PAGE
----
Inducing the alternative oxidase forms part of the molecular strategy of anoxic survival in freshwater bivalves


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Doris.Abele [ at ] awi.de

Abstract

Hypoxia in freshwater ecosystems is spreading as a consequence of global change, including pollution and eutrophication. In the Patagonian Andes, a decline in precipitation causes reduced lake water volumes and stagnant conditions that limit oxygen transport and exacerbate hypoxia below the upper mixed layer. We analyzed the molecular and biochemical response of the North Patagonian bivalve Diplodon chilensis after 10 days of experimental anoxia (< 0.2 mg O2 / L), hypoxia (2 mg O2 / L), and normoxia (9 mg O2 / L). Specifically, we investigated the expression of an alternative oxidase (AOX) pathway assumed to shortcut the regular mitochondrial electron transport system (ETS) during metabolic rate depression in hypoxia-tolerant invertebrates. Whereas the AOX system was strongly upregulated during anoxia in gills, ETS activities and energy mobilization decreased (less transcription of glycogen phosphorylase and succinate dehydrogenase in gills and mantle). Accumulation of succinate and induction of malate dehydrogenase (MDH) activity could indicate activation of anaerobic mitochondrial pathways to support anoxic survival in D. chilensis. Oxidative stress (protein carbonylation, glutathione peroxidase expression) and apoptotic intensity (caspase 3/7 activity) decreased, whereas an unfolded protein response (HSP90) was induced under anoxia. This is the first clear evidence of the concerted regulation of the AOX and ETS genes in a hypoxia-tolerant freshwater bivalve and yet another example that exposition to hypoxia and anoxia is not necessarily accompanied by oxidative stress in hypoxia-tolerant mollusks.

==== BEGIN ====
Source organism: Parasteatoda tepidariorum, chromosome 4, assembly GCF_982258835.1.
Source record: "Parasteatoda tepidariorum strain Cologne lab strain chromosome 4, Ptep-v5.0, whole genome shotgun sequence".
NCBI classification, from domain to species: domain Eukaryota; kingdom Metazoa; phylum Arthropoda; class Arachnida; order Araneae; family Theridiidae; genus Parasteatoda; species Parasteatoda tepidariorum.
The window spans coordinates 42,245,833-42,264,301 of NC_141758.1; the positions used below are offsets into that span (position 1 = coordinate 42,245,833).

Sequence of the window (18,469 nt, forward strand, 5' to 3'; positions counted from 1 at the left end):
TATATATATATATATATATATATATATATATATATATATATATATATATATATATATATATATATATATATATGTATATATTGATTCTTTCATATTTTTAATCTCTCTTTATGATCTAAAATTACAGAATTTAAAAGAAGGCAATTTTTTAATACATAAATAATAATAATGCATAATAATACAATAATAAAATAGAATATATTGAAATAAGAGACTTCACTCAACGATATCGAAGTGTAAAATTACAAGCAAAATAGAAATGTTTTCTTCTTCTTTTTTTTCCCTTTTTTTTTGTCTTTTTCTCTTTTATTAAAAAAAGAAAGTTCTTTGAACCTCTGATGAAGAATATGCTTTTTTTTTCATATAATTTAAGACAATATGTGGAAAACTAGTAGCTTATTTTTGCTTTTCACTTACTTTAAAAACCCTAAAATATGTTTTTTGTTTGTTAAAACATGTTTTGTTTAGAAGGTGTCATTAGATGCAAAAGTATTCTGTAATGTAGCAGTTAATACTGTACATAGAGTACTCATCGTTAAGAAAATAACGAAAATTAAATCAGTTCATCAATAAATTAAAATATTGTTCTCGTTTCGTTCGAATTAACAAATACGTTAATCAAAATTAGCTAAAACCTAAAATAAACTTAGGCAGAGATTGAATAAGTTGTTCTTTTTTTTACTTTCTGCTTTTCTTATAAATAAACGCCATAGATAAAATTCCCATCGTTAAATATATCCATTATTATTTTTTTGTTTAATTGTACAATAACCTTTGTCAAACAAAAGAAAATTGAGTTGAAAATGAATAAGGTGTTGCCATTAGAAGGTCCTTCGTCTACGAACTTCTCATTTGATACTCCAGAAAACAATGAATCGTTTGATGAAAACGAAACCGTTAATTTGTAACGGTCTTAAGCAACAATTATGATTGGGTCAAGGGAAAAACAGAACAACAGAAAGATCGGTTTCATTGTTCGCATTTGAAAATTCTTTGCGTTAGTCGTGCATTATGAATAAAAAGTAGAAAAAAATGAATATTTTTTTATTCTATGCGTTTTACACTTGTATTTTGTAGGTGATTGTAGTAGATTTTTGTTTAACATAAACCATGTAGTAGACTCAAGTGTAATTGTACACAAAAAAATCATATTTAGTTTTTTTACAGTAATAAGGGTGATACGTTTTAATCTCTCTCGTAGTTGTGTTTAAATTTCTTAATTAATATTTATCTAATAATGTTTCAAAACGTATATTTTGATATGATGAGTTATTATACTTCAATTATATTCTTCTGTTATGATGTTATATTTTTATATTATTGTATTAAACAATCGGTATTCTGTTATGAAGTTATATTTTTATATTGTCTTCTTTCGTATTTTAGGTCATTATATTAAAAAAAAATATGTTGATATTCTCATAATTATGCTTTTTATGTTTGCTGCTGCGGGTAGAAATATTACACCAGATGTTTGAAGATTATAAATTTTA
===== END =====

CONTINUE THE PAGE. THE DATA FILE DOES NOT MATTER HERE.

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Eprint ID
46606
DOI 10.3389/fphys.2018.00100

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Yusseppone, M. S. , Rocchetta, I. , Sabatini, S. , Luquet, C. , Rios de Molina, M. d. , Held, C. and Abele, D. (2018): Inducing the alternative oxidase forms part of the molecular strategy of anoxic survival in freshwater bivalves , Frontiers in Physiology, 9 (100), pp. 1-12 . doi: 10.3389/fphys.2018.00100


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